Why Gold will keep going up.... for a while
Historically currencies were tied to a precious metal and were exchangeable for that metal. Pounds sterling were actually exchangeable for sterling silver and at various times US dollars have been exchangeable for a set amount of gold. This provides some "reality" to the money that we exchange. Without currency being tied to hard assets, the only thing that makes it work is the assumption that the next person will accept your cash. Money that is not tied to hard assets is called "fiat", there are many problems with fiat currency not least of which is the country can print more money beyond any reserves of gold/ silver etc that they have. Back in the days when currency was tied, a country had to have most of the hard asset stored somewhere safe to exchange for currency if required. The amount of money in circulation could grow as the government received more taxes as the economy grew. Today any country can print more money leading to inflation.
The problem world wide today is that many of the largest economies do not want their currency to appreciate relative to other currencies. As the US dollar appreciates it becomes more expensive for other countries to purchase our goods and therefore our economy is hurt, not a good thing during a recovery. China and the US are a prime example. China is deliberately holding their currency down relative to the US dollar. At the same time the US is attempting to hold it's currency down relative to other currencies. In the end there is only one way that all currency's can be deliberately undervalued. The mechanism they must use is to print more money and use it to buy hard assets such as gold. As the Chinese currency appreciates against the dollar, the Chinese print lots more money and buy gold or other hard assets with that money, including US currency (creating demand and driving the US dollar up). This additional supply of Chinese currency reduces the price. Now China just buying US dollars would make the US dollar appreciate. The US would retaliate by buying Chinese currency and nothing much is gained. Both countries, however, can buy some real assets with their newly printed (worth less) money. This has to lead to significant inflation in the medium term. Fortunately for the governments they should be able to sell their gold at the inflated prices maintaining the real value (after inflation), which was the point of pegging currencies to gold historically. The average person, though, does not have a big gold reserve to cash in when his dollars are worth 50c in today's currency.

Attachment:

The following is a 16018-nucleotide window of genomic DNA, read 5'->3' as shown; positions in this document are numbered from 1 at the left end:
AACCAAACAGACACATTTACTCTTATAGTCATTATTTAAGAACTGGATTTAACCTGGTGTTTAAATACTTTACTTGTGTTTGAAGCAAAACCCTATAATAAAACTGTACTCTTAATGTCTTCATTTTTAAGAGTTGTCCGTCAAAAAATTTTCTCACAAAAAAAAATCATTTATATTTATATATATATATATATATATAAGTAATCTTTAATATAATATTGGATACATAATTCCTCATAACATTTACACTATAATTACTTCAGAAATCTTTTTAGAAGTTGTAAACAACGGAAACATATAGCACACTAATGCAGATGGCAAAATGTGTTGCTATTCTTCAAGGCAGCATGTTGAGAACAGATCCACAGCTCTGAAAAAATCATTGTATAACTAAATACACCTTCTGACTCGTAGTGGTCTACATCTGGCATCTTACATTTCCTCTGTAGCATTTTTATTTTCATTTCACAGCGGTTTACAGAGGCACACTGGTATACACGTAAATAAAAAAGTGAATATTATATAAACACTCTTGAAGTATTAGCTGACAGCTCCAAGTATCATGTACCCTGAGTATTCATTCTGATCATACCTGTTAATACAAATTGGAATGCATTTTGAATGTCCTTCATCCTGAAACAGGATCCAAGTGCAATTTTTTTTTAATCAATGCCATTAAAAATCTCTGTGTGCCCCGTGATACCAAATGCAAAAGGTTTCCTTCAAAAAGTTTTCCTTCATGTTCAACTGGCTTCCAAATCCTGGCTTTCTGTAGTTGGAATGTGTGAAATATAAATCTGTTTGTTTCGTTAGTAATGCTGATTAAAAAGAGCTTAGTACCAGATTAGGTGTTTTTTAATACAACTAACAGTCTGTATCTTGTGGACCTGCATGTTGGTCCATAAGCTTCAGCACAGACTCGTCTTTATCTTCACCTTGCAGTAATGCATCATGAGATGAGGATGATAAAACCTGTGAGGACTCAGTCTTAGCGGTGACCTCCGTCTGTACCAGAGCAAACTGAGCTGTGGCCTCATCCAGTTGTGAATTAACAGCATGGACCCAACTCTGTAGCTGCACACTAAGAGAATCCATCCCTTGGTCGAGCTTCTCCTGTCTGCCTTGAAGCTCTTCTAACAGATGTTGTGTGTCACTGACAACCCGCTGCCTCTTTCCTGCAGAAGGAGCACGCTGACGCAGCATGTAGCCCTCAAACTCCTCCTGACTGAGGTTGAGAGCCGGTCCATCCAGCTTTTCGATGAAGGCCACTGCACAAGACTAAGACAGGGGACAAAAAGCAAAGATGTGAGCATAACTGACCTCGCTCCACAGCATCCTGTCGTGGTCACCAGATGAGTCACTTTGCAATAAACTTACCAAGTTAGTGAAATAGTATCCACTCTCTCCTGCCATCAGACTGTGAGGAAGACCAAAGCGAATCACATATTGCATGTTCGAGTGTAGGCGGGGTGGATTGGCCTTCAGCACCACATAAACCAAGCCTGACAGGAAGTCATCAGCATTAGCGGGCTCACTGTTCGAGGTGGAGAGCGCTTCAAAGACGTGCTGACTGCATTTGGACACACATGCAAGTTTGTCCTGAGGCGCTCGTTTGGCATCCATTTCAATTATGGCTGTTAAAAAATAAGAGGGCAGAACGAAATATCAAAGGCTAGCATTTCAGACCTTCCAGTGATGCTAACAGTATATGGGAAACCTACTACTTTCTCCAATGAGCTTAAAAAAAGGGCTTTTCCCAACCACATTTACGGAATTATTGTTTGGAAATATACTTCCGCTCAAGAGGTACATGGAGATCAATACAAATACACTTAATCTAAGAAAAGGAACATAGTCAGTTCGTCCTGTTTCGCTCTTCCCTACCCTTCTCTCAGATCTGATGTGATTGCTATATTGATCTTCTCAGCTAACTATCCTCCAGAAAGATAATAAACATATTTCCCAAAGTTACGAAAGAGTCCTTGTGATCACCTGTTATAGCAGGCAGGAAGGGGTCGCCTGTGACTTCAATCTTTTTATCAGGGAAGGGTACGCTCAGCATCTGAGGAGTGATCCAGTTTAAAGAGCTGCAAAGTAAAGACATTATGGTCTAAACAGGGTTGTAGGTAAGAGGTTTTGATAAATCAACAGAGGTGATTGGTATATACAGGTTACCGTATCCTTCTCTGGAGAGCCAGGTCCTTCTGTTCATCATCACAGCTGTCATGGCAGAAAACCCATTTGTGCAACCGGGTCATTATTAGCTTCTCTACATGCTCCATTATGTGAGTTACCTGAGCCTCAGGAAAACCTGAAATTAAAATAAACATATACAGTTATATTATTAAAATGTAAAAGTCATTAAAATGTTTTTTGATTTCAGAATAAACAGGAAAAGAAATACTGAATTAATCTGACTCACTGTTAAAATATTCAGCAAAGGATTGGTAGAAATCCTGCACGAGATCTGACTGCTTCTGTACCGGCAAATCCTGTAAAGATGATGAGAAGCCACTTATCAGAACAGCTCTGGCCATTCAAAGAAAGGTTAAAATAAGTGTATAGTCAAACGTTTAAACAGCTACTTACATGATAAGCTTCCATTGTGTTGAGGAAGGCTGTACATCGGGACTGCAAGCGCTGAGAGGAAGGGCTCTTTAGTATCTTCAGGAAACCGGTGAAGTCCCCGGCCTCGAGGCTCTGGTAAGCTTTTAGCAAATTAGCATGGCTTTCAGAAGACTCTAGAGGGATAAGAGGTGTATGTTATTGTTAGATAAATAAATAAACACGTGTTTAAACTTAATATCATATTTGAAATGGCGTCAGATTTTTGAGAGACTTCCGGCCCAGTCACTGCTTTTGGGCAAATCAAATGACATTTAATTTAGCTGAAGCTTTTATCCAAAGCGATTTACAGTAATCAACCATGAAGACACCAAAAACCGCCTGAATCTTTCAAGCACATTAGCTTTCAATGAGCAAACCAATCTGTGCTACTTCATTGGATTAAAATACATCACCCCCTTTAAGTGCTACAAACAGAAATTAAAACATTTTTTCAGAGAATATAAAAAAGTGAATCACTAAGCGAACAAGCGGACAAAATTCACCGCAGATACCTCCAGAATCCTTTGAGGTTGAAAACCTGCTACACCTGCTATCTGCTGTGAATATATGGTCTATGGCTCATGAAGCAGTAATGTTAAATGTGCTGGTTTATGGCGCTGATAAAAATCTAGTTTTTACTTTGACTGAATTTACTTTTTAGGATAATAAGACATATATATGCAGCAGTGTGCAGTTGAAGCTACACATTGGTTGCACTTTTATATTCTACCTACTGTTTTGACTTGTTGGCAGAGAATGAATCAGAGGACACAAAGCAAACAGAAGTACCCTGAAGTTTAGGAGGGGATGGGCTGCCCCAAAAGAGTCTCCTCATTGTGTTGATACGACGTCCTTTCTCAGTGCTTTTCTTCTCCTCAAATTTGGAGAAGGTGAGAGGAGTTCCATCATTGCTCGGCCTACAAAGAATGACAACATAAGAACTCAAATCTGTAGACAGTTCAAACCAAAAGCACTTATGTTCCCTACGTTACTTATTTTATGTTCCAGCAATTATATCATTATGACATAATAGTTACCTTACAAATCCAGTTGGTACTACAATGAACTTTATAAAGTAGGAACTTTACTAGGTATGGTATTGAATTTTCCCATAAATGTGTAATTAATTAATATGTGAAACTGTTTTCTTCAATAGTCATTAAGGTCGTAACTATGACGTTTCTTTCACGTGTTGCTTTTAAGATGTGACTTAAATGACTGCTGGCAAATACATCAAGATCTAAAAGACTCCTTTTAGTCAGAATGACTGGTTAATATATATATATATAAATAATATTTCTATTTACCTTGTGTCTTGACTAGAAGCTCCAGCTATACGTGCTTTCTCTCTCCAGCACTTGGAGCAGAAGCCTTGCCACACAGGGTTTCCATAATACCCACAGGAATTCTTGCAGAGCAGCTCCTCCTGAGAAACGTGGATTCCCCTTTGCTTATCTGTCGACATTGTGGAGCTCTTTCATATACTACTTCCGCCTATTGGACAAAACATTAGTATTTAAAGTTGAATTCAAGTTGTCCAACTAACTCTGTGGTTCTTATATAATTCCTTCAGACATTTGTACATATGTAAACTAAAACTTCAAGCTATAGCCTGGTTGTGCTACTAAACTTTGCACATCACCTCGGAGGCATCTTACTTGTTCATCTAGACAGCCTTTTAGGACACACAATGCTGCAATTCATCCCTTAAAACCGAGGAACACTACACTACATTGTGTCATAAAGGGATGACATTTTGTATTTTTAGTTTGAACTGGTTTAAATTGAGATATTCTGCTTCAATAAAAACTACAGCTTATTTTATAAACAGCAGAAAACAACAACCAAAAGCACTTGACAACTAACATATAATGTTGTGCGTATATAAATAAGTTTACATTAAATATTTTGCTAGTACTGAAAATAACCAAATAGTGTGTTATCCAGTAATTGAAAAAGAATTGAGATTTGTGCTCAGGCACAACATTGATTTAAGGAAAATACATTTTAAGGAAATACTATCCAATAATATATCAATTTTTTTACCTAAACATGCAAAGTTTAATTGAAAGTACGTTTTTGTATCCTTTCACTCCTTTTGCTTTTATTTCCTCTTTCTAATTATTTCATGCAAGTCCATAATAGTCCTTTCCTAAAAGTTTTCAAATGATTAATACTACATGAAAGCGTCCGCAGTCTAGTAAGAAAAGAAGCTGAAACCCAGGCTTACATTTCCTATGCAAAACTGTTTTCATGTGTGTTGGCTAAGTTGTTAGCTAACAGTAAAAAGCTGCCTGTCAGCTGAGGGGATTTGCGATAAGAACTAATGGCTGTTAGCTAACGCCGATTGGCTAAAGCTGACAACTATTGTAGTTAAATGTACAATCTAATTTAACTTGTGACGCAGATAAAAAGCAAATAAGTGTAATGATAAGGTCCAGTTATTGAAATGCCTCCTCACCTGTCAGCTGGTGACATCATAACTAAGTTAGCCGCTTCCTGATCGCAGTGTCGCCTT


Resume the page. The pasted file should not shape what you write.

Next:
The Chinese refusal to devalue the Yuan is a pretty hot news item at the moment. The US treasury secretary is over there at the moment trying to convince them to devalue; he is very unlikely to succeed. With economies worldwide needing massive liquidity to get out of their recessions this is a reasonable short term move. It is almost guaranteed, though, that countries will overshoot the mark and significant inflation is likely one to two years out.
How can you trade off this? Well I strongly recommend that you do not hold any fixed interest securities of duration longer than 2-3 years to maturity. Treasury Inflation Protected Securities (TIPS)
are a great way to avoid the loss of value of your assets, as is being short treasuries
. American businesses will continue creating real value and will grow beyond inflation, it is always relatively safe to be invested for the long term in an S&P 500 index fund. I don't recommend buying gold as in the end it has no intrinsic value aside from it's scarcity. Remember stocks have returned $462,502 dollars since 1801, Bonds 1,070, Gold 1.19 and Cash 0.07